Definition of instinctive in US English:

instinctive

adjective

  • 1Relating to or prompted by instinct; apparently unconscious or automatic.

    ‘an instinctive distaste for conflict’
    • ‘Whether we're conscious of it or not, we have an instinctive way of approaching color.’
    • ‘Where Dan's response to the landscape is creative, instinctive and passionate, Ann's is methodical and cold.’
    • ‘In this quite abnormal character, instinctive wisdom appears only to hinder conscious knowledge at certain points.’
    • ‘It seems remarkable that the arrival of such an instinctive, unpredictable character results in the ship being steadied.’
    • ‘He was gifted when it came to matters relating to the soil and livestock and his instinctive knowledge was always put to good use.’
    • ‘The art tends to be beautiful and quite raw - it has a childlike, instinctive quality in some ways and is really technical in others.’
    • ‘It is an instinctive recognition of what their successors have done to the spirit and style of the game in the intervening years.’
    • ‘The ideology, which he professes not to possess, is instinctive.’
    • ‘He relies on an instinctive sense of who is good and who is bad overseas?’
    • ‘This could make for clearer conversation and remove the instinctive impulse to shout into a phone when the line is very noisy.’
    • ‘It is an intuitive and instinctive art that does not need school tutoring.’
    • ‘The question turns upon how much violence is done to our instinctive feelings of justice and fair play.’
    • ‘Some say only humans are conscious and animals are instinctive and machinelike.’
    • ‘The spiritual and the supernatural, even the gruesome arouse an instinctive curiosity in all of us.’
    • ‘It's about making things look, sound, and feel so good that their first impression has emotional and instinctive impact.’
    • ‘The union overcomes this instinctive knowledge by convincing teachers that they in fact have no capacity to teach.’
    • ‘A man with an instinctive knowledge of the land, he was regarded as one of the top farmers in the region down through the years.’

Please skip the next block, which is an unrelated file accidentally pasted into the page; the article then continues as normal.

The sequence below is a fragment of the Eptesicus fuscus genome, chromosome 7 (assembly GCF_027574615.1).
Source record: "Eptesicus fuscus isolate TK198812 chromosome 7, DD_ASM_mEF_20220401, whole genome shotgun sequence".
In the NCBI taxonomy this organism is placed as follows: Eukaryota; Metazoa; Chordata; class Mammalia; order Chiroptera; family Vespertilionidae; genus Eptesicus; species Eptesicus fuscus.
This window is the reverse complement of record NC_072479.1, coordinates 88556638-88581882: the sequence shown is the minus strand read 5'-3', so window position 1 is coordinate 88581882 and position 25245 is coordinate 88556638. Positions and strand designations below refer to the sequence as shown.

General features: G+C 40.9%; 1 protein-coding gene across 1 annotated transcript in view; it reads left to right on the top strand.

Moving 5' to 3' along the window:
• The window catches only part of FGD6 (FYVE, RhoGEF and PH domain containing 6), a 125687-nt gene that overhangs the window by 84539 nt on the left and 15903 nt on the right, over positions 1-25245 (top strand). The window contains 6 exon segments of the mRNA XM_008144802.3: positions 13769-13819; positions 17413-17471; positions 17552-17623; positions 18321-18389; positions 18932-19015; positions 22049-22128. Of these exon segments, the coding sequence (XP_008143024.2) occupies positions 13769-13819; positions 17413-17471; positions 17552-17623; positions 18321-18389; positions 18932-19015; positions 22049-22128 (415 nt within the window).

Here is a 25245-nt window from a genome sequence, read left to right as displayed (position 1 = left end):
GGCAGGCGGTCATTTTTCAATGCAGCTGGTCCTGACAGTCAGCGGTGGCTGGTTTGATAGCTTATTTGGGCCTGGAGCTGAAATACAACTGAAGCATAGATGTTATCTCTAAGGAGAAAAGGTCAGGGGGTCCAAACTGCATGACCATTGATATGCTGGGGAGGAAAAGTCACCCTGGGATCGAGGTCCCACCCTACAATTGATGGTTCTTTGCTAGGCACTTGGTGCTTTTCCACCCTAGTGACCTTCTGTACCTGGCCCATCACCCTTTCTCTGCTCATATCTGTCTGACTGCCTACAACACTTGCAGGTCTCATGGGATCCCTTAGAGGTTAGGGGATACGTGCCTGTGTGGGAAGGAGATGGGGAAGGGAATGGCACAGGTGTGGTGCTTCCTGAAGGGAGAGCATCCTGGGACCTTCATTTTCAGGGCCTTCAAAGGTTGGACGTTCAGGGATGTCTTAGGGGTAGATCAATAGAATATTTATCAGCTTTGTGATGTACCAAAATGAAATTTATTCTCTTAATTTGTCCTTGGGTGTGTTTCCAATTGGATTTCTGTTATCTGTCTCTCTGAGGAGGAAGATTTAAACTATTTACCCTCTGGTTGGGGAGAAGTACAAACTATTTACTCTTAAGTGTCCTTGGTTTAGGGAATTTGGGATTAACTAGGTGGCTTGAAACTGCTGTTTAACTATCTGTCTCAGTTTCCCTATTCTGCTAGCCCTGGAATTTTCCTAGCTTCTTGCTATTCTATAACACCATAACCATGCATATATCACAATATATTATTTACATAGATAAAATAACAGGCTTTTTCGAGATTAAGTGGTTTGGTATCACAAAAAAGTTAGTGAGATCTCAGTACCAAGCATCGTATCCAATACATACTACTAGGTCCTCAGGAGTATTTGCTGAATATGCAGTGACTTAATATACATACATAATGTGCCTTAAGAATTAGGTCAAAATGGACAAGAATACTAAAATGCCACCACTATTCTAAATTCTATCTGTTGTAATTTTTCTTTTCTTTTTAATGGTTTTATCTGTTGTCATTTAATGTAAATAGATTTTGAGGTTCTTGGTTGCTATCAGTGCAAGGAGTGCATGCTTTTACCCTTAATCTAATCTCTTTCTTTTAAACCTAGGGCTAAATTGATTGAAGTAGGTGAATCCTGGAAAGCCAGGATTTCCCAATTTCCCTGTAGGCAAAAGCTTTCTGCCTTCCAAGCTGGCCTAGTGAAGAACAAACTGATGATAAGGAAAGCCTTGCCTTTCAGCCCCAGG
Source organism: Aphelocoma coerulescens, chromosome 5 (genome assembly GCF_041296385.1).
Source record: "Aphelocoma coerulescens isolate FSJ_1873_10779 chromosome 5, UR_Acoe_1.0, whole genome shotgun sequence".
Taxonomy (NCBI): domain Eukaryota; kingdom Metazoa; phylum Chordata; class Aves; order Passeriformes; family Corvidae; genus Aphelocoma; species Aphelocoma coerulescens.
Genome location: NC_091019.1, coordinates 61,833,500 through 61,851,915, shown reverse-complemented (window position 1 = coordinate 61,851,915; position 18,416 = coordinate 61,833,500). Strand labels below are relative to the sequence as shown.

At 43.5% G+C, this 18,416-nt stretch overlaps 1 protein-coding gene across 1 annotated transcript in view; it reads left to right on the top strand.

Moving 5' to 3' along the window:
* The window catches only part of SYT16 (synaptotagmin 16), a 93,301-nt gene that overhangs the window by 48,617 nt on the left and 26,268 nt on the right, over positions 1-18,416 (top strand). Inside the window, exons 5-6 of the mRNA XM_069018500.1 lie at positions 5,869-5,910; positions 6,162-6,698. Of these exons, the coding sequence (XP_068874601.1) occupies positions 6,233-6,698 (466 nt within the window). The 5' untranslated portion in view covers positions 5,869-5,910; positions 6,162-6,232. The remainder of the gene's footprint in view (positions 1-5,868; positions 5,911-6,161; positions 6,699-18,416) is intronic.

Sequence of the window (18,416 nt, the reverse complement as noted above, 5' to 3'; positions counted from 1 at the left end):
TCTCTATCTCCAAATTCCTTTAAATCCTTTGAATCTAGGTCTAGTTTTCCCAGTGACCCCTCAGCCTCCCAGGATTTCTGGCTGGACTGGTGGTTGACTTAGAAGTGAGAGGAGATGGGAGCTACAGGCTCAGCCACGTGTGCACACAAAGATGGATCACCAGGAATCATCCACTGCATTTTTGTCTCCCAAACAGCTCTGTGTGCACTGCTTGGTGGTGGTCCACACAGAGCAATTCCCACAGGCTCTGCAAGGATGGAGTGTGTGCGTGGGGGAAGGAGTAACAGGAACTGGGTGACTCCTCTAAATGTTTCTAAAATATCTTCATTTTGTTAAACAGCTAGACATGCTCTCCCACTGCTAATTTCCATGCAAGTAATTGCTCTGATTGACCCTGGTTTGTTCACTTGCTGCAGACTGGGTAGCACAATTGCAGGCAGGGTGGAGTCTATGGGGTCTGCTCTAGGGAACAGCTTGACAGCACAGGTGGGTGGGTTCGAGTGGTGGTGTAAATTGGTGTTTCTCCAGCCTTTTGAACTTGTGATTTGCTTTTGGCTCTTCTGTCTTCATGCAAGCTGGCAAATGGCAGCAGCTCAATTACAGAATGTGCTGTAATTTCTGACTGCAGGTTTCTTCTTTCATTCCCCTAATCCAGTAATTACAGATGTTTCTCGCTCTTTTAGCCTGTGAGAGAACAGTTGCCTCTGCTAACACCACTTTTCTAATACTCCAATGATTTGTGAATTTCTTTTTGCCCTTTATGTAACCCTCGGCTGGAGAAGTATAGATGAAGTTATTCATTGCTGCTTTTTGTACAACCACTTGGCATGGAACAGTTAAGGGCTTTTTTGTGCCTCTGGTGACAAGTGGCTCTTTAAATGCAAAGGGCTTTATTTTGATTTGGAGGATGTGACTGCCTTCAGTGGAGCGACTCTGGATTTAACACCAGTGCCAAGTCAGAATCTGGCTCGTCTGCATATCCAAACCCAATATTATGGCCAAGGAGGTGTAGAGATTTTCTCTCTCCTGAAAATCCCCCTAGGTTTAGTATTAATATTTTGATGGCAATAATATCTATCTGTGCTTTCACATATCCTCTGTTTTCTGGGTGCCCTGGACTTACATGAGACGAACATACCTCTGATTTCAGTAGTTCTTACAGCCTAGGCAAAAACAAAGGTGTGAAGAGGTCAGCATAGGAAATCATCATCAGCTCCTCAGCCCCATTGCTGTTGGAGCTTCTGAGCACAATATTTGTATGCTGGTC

• ‘And perhaps is it our instinctive love of blood and gore that makes us shudder about stories of vampire bats?’
    • ‘Cats can represent feminine and instinctive feelings, and this is reinforced by the fact that they're your mother's pets.’
    • ‘He had an instinctive knowledge of the area and its people and a great ‘feel’ for country life.’
    1. 1.1 (of a person) doing or being a specified thing apparently naturally or automatically.
      ‘an instinctive writer’
      • ‘Were you naturally instinctive or did your parents force you to take lessons?’
      • ‘He's instinctive, plays both the run and the pass well and has tremendous burst.’
      • ‘I suspect that many instinctive Conservatives may well do that.’
      • ‘When you approach this kind of role, do you think about it or are you instinctive?’
      • ‘He was an instinctive, thoroughbred talent who never had to worry about tactics or movement since it came naturally to him.’
      • ‘The vast number of instinctive conservatives know there is something wrong with the New Capitalism.’
      • ‘I think he had not only the training of method acting, but I think he was also instinctive.’
      • ‘He is also instinctive and tactical and would be a great fit on a team that needs a quick fix at guard.’
      • ‘They are instinctive commissars, which made the UN their natural ally.’
      • ‘Long-term injury to Garry O'Connor robbed them of one of Scottish football's most instinctive finishers.’
      • ‘Bennett gets open because he is instinctive, makes good decisions and runs great routes.’
      • ‘As an instinctive fence-sitter, I have recently found myself ambivalent on most of them.’
      • ‘He was the most wonderful, instinctive actor, with a strange grace that came from his early years as a song-and-dance man.’
      • ‘I found that she's a very intuitive, instinctive actress, she doesn't talk a lot of stuff about motivations.’
      intuitive, natural, innate, inborn, inherent, inbred, instinctual, unconscious, subconscious, subliminal, emotional, intuitional, untaught, unlearned
      View synonyms

Usage

Instinctive and instinctual both mean ‘relating to or prompted by instinct; unlearned, natural, automatic.’ Instinctual (like processual and other similar formations) is a variant usually found in learned journals of the social sciences

Pronunciation

instinctive

/ɪnˈstɪŋ(k)tɪv//inˈstiNG(k)tiv/